Of course, on appeal of a grant of summary judgment, the court viewed the facts in the light most favorable to the plaintiff as the non-moving party, and at trial there will be contested issues of fact for the jury to decide.  That said, if you read the whole opinion (which I recommend), you will see that a jury finding of deliberate indifference, which would defeat qualified immunity, would be amply justified.  However, the issue before the court was whether the defendants were entitled to raise a qualified immunity defense at all – and it held that they were not, finding Richardson to be “the closest factual analogue.”  The court rejected the district court’s reliance on Filarsky (in which the Supreme Court applied qualified immunity to a private individual) for the simple reason that Mr. Filarsky was a temporary employee of the government, while the defendants in Tanner were employees of an independent contractor – specifically, “full-time employees of a private, for-profit corporation organized specifically to compete in the marketplace of providing comprehensive medical care in correctional facilities.”

I conclude with a longer look at the court’s discussion of Filarsky, because that case is of particular interest to lawyers:

Filarsky answers the question of “whether an individual hired by the government to do its work is prohibited from seeking qualified immunity, solely because he works for the government on something other than a permanent or fulltime basis.”  Steve Filarsky was an attorney with a substantial private practice who specialized in employment law.  He was temporarily engaged by the city of Rialto, California on a discrete employment investigation.  He was sued under § 1983 for his role in the investigation.  On appeal from an adverse decision, the Supreme Court held that he was eligible to assert qualified immunity.  Throughout the opinion, the Court focuses on the fact that Filarsky was not a full-time employee of the Rialto city government, but was instead an attorney with a private practice occasionally hired by the city to assist in employment investigations.  The historical analysis explains that around the time of the passage of § 1983, “government was administered by members of society who temporarily or occasionally discharged public functions.”  The Court identified a common law tradition of providing “immunity for actions taken while engaged in public service on a temporary or occasional basis.”  Its policy analysis follows a similar theme.  Private individuals, especially those with “specialized knowledge or expertise,” have the option to select “work that will not expose them to liability for government actions” because the government is not their sole or even primary source of livelihood.  On this basis, the Court held that Filarsky, who occasionally engaged in temporary work with the city government, was entitled to the same immunity as the government officials who hired him.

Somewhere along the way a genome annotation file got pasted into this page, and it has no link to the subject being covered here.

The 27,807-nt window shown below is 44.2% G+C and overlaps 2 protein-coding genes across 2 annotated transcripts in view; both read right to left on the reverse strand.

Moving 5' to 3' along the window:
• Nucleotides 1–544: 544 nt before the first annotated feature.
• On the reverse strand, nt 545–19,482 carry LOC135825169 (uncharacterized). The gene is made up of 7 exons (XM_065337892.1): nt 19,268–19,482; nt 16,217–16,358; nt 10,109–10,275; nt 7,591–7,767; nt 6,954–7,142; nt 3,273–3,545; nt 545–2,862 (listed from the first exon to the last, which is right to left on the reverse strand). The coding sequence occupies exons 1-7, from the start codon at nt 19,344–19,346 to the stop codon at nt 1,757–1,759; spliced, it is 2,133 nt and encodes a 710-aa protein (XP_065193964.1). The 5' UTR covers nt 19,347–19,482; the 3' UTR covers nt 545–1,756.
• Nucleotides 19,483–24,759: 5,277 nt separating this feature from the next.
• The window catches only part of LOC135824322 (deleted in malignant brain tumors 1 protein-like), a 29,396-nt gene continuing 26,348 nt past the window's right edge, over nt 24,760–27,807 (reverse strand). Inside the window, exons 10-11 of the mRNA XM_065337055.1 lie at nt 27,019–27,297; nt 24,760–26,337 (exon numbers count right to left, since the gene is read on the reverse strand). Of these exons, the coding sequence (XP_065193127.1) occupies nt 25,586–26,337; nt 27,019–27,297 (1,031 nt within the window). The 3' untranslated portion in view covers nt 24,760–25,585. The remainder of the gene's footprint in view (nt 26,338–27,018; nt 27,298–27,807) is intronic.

So if you get an occasional or part-time government gig, and someone who thinks they were harmed by your government legal work sues you under § 1983, don’t worry about it – you’re covered.